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In most definitions of a cluster algebra of geometric type, it is said to be the subalgebra of the field $\mathbb Q (x_1,\cdots,x_n)$ generated by the cluster variables.

I would like to compute such an algebra but I am not sure of the result. As an example, let's try with the cluster algebra of rank $2$ associated with the seed $((x,y),B)$ where $B$ is the skew-symetric matrix $\begin{pmatrix} 0 & 1 \\-1 & 0\end{pmatrix}$.

There is only a finite number of clusters : $x,y,\dfrac{1+y}{x},\dfrac{1+x}{y},\dfrac{1+x+y}{xy}$ but what is the associated cluster algebra ? What are elements of it ?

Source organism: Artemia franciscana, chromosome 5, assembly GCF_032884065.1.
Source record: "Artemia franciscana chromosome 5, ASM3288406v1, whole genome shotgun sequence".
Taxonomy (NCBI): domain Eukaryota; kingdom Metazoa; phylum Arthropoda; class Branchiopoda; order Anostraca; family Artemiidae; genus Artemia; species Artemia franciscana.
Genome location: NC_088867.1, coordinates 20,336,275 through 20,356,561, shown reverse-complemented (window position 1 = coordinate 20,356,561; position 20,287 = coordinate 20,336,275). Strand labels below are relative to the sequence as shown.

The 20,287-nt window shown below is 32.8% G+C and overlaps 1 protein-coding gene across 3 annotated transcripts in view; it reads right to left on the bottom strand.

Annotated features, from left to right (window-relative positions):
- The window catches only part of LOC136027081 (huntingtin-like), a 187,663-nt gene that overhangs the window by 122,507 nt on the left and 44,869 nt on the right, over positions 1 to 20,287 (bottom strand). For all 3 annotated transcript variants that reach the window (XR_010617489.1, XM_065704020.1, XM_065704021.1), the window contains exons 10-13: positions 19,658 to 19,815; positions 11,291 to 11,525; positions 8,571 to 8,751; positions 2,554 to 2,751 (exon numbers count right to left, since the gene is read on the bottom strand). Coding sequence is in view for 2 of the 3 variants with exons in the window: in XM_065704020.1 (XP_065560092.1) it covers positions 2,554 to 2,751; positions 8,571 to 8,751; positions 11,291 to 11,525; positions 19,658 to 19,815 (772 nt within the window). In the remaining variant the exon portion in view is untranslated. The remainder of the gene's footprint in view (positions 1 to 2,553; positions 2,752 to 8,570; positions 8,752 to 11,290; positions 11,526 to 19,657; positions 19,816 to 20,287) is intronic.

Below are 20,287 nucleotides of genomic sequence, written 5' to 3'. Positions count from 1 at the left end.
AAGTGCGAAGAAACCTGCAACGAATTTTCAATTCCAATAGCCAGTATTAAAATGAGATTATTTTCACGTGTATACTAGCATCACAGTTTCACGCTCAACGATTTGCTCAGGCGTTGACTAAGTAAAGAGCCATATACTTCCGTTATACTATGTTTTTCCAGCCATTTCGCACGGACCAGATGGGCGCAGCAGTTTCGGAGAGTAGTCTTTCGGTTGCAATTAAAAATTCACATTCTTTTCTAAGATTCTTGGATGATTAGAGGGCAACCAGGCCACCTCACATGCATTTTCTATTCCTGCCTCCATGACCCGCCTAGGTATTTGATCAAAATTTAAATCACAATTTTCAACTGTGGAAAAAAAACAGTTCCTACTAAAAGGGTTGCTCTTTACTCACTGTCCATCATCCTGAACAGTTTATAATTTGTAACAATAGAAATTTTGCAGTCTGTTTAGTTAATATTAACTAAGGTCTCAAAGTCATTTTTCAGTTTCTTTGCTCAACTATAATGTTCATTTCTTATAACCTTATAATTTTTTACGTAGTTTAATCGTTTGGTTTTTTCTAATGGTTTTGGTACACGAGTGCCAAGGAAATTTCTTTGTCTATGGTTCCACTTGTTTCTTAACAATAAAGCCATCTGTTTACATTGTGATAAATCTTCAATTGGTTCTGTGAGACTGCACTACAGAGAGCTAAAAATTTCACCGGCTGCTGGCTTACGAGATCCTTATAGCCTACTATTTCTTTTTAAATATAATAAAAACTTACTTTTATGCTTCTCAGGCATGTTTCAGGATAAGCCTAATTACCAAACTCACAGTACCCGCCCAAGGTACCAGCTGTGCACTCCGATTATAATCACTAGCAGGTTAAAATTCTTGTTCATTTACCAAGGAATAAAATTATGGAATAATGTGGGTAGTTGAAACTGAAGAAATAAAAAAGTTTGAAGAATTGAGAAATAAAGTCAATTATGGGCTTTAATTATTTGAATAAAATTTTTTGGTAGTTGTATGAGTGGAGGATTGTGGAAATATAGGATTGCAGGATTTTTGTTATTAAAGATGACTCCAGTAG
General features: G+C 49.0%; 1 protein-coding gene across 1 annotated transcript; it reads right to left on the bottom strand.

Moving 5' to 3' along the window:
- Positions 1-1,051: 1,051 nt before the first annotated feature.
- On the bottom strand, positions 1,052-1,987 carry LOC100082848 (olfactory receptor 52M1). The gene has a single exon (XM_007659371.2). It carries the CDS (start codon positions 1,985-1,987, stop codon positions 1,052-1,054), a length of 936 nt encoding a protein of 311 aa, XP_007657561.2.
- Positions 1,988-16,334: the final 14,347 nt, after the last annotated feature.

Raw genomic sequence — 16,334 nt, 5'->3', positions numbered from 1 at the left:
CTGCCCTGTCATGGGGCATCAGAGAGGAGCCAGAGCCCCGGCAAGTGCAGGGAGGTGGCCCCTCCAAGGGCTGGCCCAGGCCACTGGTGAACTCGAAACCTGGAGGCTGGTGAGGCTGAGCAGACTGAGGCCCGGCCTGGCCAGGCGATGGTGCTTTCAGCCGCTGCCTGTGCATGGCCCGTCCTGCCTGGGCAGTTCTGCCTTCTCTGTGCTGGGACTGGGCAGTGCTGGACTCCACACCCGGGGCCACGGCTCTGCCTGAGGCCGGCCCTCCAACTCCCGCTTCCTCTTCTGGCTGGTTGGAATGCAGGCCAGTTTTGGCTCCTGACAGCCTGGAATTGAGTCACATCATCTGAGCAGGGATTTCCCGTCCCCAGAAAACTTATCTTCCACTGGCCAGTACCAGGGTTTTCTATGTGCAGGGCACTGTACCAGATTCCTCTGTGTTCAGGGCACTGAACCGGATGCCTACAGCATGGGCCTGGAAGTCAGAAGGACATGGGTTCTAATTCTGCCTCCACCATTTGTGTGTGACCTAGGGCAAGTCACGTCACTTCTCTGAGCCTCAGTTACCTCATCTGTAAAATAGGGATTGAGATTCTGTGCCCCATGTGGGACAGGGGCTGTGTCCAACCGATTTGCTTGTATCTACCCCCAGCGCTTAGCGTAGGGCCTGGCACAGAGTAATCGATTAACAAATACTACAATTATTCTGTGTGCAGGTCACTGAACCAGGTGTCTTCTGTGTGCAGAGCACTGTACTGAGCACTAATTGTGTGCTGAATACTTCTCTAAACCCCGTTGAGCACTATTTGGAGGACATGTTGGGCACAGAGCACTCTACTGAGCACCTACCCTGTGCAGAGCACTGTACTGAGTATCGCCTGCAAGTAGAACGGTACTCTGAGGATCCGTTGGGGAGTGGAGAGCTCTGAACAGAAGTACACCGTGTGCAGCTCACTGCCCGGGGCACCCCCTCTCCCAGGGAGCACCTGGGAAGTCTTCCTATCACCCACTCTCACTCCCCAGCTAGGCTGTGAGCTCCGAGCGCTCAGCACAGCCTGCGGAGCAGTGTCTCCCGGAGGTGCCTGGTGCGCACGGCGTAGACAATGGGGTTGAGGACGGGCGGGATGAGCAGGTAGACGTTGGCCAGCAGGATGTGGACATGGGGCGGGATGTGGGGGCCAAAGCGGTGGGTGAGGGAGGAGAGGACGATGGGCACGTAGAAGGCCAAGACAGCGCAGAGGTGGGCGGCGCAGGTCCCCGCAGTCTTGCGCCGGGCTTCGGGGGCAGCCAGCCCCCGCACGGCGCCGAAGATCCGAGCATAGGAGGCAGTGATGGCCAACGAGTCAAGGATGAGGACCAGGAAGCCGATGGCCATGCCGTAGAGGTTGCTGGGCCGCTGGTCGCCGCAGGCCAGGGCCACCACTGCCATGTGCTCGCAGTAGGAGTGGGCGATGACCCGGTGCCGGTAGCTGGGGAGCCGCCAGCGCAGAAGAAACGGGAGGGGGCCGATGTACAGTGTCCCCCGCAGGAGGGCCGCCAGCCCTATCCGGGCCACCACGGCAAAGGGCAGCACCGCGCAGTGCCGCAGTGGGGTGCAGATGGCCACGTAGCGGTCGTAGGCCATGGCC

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As you already stated, the clusteralgebra is always the $\mathbb{Q}$-subalgebra of the field $\mathbb{Q}(x_1,\dots,x_n)$ generated by the cluster variables.

So, in your case it is the subalgebra of $\mathbb{Q}(x,y)$ generated by $x,y,\dfrac{1+y}{x}, \dfrac{1+x}{y},\dfrac{1+x+y}{xy}$. This is sometimes denoted $\mathbb{Q}\left[x,y,\dfrac{1+y}{x}, \dfrac{1+x}{y},\dfrac{1+x+y}{xy}\right]$. So, for example this includes $1,x,y \dfrac{1+y}{x}, \dfrac{(1+y)^2}{x^2}, \dfrac{1+y}{x}+\dfrac{1+x}{y}$. But for example, $\frac{1}{1+x}$ is not an element of this algebra.

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Thank you very much Julian :) – Bebop Jun 13 '13 at 21:38
Sorry for the delay :-) – Julian Kuelshammer Jun 13 '13 at 21:39

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